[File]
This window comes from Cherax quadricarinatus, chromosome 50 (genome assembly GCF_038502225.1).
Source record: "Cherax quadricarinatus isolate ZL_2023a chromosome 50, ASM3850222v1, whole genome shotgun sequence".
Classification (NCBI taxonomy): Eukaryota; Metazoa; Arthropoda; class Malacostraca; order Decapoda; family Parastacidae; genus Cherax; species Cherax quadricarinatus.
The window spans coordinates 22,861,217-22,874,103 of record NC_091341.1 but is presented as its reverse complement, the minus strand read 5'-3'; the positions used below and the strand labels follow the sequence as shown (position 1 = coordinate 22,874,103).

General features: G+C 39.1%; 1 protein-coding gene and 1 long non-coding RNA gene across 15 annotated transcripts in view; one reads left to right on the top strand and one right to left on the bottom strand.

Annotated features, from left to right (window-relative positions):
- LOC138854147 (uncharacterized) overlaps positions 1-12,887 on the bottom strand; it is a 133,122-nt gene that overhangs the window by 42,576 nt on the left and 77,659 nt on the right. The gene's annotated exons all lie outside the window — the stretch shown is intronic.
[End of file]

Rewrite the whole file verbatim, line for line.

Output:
This window comes from Cherax quadricarinatus, chromosome 50 (genome assembly GCF_038502225.1).
Source record: "Cherax quadricarinatus isolate ZL_2023a chromosome 50, ASM3850222v1, whole genome shotgun sequence".
Classification (NCBI taxonomy): Eukaryota; Metazoa; Arthropoda; class Malacostraca; order Decapoda; family Parastacidae; genus Cherax; species Cherax quadricarinatus.
The window spans coordinates 22,861,217-22,874,103 of record NC_091341.1 but is presented as its reverse complement, the minus strand read 5'-3'; the positions used below and the strand labels follow the sequence as shown (position 1 = coordinate 22,874,103).

General features: G+C 39.1%; 1 protein-coding gene and 1 long non-coding RNA gene across 15 annotated transcripts in view; one reads left to right on the top strand and one right to left on the bottom strand.

Annotated features, from left to right (window-relative positions):
- LOC138854147 (uncharacterized) overlaps positions 1-12,887 on the bottom strand; it is a 133,122-nt gene that overhangs the window by 42,576 nt on the left and 77,659 nt on the right. The gene's annotated exons all lie outside the window — the stretch shown is intronic.